IBM Hits Back At Neon Mainframe Lawsuit

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IBM has not pulled any punches after it issued a stinging response to the lawsuit from Neon Enterprise Software filed last month

The bad blood between IBM and Neon Enterprise Software shows no sign of abating, after IBM hit back at Neon’s lawsuit in a sharply worded counterclaim.

Neon makes software designed to help businesses reduce the licensing costs on their IBM mainframe systems, and Big Blue has now launched its response to the lawsuit Neon filed against IBM in December.

IBM officials are claiming the smaller company’s zPrime software violates IBM’s copyrights and induces mainframe customers to violate their mainframe contracts.

In the 37-page document, filed 27 January in US District Court in Texas, IBM compares Neon to an unethical cable TV technician.


“This case is about Neon’s attempted hijacking of IBM’s intellectual property,” reads the IBM document, filed by attorney Shannon Ratliff and lawyer Paul Yetter. “Neon’s business model expressly depends upon Neon inducing IBM’s customers to violate their agreements with IBM. In this respect, it is no different than that of a crafty technician who promises, for a fee, to rig your cable box so you can watch premium TV channels without paying the cable company. Even if it could be accomplished technically, it is neither lawful nor ethical.”

IBM is asking the court to not only throw out Neon’s 14 December lawsuit, but to find that Neon has violated IBM’s copyright protections, interfered with IBM’s contracts with customers and violated the Lanham Act by making false claims to IBM’s mainframe customers. IBM also is asking that it be awarded all of Neon’s profits as well as damages.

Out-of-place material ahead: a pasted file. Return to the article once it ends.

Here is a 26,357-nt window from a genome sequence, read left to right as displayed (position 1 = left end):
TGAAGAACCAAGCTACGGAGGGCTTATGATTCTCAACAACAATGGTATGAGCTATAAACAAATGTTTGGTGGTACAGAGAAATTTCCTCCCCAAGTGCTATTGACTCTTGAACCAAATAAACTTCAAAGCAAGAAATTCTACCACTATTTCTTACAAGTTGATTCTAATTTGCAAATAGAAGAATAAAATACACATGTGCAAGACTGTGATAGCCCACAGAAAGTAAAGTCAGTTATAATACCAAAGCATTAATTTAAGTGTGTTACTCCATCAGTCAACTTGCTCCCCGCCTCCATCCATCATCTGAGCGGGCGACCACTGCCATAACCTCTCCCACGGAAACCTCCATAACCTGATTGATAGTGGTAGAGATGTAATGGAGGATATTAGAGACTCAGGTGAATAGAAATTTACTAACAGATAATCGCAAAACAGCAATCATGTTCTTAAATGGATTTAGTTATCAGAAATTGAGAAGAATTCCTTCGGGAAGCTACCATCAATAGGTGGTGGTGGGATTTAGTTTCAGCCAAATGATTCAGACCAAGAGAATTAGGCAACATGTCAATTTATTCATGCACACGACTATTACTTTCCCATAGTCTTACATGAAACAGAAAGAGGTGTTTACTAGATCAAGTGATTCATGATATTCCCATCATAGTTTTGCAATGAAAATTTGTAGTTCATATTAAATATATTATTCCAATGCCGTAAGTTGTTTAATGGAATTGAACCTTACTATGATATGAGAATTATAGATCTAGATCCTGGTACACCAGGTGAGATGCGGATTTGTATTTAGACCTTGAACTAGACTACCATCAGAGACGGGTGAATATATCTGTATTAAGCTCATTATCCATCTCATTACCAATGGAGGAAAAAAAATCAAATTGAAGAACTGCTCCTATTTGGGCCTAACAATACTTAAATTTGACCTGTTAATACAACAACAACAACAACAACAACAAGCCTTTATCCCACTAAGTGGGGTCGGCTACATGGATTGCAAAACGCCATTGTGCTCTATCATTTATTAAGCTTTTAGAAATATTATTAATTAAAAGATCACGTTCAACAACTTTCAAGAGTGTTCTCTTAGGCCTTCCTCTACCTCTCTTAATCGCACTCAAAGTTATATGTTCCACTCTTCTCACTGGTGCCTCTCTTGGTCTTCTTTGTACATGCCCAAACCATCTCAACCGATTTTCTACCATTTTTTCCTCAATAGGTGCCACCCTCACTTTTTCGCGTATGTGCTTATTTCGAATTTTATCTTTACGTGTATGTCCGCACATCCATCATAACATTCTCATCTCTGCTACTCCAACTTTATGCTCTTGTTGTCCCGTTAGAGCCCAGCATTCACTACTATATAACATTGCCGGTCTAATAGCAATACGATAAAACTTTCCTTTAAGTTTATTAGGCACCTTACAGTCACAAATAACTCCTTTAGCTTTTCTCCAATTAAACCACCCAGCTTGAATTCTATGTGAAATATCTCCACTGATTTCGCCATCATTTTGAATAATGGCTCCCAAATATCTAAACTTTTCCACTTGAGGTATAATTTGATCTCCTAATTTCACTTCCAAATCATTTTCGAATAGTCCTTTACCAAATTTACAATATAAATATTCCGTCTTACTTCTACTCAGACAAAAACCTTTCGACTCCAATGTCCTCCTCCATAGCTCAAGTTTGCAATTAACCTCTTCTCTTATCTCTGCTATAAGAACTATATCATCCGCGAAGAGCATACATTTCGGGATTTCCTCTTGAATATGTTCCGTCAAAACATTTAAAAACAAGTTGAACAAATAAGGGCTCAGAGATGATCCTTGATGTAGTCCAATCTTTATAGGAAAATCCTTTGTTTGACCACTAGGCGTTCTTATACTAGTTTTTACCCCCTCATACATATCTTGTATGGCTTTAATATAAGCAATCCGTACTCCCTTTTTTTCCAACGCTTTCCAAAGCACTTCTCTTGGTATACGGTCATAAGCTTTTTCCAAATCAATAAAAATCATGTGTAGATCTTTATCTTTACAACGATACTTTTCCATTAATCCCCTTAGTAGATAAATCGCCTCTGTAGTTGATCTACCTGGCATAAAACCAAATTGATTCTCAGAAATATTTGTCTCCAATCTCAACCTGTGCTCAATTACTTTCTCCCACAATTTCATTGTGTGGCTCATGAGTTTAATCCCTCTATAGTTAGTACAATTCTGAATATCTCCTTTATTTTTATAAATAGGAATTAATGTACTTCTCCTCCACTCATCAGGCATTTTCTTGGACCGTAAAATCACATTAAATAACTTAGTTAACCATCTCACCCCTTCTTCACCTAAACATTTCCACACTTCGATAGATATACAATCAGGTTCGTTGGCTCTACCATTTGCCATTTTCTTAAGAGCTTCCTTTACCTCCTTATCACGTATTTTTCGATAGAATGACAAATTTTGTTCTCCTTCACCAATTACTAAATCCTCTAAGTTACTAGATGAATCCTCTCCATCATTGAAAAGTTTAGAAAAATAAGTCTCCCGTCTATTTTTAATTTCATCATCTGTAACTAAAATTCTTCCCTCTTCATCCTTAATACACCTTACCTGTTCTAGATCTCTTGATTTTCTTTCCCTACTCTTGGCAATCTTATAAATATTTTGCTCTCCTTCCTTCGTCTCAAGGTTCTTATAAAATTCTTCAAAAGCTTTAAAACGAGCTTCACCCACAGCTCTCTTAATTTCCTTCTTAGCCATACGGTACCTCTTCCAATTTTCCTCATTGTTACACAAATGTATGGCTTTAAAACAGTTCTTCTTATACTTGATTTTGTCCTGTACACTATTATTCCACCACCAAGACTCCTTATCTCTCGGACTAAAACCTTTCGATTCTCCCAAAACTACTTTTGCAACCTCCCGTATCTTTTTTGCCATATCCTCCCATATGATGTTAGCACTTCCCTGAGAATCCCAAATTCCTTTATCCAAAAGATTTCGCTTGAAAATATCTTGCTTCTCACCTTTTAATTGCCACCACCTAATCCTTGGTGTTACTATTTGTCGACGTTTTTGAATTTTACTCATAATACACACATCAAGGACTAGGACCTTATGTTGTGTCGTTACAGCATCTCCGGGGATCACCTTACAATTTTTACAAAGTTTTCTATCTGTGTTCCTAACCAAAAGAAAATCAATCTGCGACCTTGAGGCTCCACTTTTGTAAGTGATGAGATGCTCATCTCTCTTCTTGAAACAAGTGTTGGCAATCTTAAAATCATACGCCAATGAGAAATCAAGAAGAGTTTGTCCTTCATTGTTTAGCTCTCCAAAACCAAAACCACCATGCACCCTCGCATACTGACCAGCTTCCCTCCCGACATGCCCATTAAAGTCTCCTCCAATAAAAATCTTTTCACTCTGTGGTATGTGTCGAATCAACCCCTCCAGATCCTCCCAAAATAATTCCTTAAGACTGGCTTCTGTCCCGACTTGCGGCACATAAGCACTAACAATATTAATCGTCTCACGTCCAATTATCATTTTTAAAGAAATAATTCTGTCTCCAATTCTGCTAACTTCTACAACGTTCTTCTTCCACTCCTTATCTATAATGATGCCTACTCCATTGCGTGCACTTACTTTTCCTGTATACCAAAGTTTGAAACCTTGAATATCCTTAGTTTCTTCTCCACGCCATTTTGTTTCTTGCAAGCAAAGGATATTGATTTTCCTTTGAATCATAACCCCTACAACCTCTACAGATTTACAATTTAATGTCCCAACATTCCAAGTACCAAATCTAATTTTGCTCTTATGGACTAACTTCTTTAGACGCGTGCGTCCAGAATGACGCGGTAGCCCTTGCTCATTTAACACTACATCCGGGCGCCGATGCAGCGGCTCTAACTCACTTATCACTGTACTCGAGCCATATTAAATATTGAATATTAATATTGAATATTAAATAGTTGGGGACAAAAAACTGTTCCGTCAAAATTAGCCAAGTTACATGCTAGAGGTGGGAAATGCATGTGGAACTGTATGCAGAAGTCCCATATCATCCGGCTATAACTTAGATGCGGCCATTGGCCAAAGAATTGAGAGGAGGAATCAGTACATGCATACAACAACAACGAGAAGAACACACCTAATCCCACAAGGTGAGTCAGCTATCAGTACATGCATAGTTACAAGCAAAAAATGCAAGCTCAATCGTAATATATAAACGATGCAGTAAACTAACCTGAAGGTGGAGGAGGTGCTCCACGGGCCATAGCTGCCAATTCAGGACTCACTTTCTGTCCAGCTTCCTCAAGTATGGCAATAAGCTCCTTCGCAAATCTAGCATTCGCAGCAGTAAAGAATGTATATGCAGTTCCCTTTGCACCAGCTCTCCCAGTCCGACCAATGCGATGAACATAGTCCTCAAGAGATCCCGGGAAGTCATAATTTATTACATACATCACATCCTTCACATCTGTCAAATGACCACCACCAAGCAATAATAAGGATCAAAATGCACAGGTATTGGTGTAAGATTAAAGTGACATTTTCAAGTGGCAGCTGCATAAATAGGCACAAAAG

The main point of contention is Neon’s zPrime software, introduced in June 2009.

zPrime lets IBM mainframe customers move workloads around in such a way as to enable them to avoid paying licensing fees to IBM, which Neon officials say can save those customers millions of dollars a year.

IBM’s System z mainframes come with CPs (central processors). Customers pay for the CPs in the systems up front, then pay a monthly fee for the workloads that run on those processors. The more workloads that run on the CPs, the greater the fees.

Over the last decade, IBM officials – in hopes of capturing some of the newer workloads, such as those in Linux or Java – began offering specialty processors, dubbed zAAP (System z Application Assist Processor) and zIIP (System z Integrated Information Processor). These speciality engines cost substantially less than the CPs, and are not subject to the same software usage fees for workloads running on them.

However, according to IBM, the workloads that run on these speciality processors are limited to those that are outlined in contracts between IBM and the customers, and moving any more workloads onto these processors violates the contract.

That’s where the two sides disagree. Neon officials have said there is nothing in IBM’s contracts limiting the workloads that can be put on the speciality engines, which they say are nearly identical to the CPs. In an interview in November, Neon Chairman and CEO Lacy Edwards said his company had had lawyers review IBM contracts to make sure that using zPrime would not violate the terms.

IBM argues that by telling IBM mainframe customers that using zPrime would not violate their contracts – and that zPrime was developed with IBM’s approval – Neon officials are running up against the Lanham Act. According to IBM, Neon also is hurting IBM’s business, not only monetarily but by forcing IBM to go after mainframe customers that are using the zPrime software, thus damaging the goodwill IBM has built up.

In addition, IBM points out that Neon is a mainframe customer and says Neon is violating its own license for its System z10 by running zPrime on it.